As with many diseases, it is better to prevent the problem rather than have to treat it. Over the last 80 years, worldwide efforts have been made to eliminate iodine deficiency. Elimination of iodine deficiency has been a major goal of the World Health Organization. Iodized salt has been the mainstay of treatment for iodine deficiency worldwide, including in the United States. Injections of iodized oil are occasionally used in regions of the world where widespread iodized salt use is not possible. Iodination of water supplies also has been effective in some places.

 

There are very few good sources of iodine in the diet. This is one reason why iodine deficiency is common worldwide. The recommended daily intake (RDI) is 150 mcg per day. This amount should meet the needs of 97–98% of all healthy adults. One teaspoon of iodized salt contains approximately 400 μg iodine. Most iodine-containing multivitamins have at least 150 μg iodine, but only about half of the types of multivitamins in the United States contain iodine.  Pregnant or breastfeeding women need more iron. Pregnant women need 220 mcg daily, while lactating women need 290 mcg daily. Because the effects of iodine deficiency are most severe in pregnant women and their babies, the American Thyroid Association has recommended that all pregnant and breastfeeding women in the United States and Canada take a prenatal multivitamin containing 150 μg iodine per day.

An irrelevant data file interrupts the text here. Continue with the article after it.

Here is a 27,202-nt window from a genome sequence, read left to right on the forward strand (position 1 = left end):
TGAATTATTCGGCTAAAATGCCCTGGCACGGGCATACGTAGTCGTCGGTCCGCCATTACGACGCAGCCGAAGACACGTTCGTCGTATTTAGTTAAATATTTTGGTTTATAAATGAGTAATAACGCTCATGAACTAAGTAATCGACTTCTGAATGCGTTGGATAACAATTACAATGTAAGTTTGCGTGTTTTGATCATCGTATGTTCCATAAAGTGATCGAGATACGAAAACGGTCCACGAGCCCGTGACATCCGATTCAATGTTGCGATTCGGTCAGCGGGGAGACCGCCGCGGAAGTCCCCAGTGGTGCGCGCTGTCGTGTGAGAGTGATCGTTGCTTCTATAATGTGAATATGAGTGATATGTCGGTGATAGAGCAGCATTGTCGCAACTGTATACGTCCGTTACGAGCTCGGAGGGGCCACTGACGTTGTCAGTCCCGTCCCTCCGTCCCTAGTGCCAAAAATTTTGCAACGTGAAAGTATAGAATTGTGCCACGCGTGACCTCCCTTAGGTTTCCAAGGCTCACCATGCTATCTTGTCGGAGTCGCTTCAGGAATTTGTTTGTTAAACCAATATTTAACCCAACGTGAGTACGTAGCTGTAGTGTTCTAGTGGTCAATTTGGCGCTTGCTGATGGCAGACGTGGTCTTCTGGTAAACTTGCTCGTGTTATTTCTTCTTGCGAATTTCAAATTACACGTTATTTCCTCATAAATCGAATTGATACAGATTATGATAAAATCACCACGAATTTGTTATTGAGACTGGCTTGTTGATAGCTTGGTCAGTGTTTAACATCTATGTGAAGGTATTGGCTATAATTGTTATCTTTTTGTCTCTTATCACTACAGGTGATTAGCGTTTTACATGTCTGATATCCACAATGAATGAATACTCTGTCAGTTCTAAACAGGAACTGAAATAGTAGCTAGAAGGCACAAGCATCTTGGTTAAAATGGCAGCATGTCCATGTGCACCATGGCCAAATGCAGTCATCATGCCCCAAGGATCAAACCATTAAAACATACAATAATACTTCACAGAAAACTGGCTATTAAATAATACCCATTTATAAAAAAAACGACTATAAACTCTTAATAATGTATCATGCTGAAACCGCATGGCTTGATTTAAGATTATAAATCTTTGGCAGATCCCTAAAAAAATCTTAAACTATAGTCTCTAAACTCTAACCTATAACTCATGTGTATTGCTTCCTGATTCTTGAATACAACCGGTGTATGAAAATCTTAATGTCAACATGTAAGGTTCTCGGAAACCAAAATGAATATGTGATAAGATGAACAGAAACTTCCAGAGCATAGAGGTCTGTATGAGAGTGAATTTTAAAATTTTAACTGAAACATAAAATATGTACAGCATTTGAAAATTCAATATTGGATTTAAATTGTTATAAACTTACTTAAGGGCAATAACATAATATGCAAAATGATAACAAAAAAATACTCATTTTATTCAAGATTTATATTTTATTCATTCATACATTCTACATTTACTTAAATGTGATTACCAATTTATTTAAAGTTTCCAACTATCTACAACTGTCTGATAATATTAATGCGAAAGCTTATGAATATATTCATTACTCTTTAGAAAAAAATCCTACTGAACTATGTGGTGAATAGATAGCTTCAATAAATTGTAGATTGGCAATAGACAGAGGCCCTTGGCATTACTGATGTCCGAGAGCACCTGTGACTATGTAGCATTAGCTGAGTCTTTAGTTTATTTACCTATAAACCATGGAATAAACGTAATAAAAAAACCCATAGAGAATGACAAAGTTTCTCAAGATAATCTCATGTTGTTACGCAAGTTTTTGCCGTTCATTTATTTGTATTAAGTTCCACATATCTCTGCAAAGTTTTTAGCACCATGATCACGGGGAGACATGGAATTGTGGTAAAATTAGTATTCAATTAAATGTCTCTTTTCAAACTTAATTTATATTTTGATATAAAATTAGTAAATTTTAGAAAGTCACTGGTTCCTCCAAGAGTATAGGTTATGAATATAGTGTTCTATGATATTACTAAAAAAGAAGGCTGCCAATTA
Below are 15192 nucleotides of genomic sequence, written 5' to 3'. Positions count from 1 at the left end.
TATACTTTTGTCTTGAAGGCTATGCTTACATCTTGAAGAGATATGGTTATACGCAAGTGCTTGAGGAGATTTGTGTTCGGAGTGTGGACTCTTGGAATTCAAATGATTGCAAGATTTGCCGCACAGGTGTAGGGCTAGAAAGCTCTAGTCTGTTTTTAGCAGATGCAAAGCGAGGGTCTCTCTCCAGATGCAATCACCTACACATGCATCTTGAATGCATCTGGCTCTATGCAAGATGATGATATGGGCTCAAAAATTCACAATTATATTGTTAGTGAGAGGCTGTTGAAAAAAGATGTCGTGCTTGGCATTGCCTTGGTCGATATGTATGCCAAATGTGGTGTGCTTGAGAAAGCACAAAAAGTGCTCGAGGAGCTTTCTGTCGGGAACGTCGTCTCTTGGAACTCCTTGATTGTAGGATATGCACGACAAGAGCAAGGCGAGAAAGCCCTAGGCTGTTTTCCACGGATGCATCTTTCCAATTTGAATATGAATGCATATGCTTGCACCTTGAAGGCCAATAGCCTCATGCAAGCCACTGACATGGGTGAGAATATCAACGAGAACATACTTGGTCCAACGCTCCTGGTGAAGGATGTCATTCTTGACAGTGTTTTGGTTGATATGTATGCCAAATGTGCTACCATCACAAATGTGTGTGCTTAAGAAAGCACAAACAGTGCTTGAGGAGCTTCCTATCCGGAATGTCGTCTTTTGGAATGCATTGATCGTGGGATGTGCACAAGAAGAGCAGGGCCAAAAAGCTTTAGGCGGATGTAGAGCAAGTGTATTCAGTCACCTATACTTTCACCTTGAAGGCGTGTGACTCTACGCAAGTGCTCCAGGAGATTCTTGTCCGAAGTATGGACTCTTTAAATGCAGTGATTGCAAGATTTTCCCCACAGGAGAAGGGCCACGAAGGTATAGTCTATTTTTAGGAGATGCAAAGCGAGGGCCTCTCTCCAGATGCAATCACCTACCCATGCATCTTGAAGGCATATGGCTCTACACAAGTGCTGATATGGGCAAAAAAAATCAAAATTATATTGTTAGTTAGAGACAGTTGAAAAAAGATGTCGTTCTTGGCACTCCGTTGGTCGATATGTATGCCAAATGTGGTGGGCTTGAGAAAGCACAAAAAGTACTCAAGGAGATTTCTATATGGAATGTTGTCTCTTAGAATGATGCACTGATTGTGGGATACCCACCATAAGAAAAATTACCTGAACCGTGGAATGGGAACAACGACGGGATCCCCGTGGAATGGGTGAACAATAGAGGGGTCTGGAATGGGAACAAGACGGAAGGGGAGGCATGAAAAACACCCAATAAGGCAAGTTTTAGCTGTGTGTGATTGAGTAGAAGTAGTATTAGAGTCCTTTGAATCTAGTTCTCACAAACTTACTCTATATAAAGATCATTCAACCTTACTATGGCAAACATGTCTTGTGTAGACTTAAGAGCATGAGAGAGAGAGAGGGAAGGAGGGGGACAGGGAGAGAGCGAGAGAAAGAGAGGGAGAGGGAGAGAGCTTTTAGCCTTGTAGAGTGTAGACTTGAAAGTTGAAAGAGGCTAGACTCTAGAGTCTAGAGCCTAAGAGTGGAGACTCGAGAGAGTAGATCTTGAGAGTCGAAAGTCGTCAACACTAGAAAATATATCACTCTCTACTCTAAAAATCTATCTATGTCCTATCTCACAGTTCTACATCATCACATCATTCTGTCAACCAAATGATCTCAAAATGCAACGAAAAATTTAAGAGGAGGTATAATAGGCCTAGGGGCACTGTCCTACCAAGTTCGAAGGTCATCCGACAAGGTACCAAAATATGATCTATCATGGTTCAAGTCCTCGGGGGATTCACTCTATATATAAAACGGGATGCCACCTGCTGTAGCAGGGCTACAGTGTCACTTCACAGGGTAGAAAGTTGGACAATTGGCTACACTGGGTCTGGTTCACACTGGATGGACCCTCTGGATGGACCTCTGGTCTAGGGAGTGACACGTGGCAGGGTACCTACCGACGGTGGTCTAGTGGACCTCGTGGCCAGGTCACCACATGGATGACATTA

The foods below are excellent sources of iodine:

  • Seaweed, one whole sheet dried: 11–1,989% of the RDI
  • Cod, 3 ounces (85 grams): 66% of the RDI
  • Yogurt, plain, 1 cup: 50% of the RDI
  • Iodized salt, 1/4 teaspoon (1.5 grams): 47% of the RDI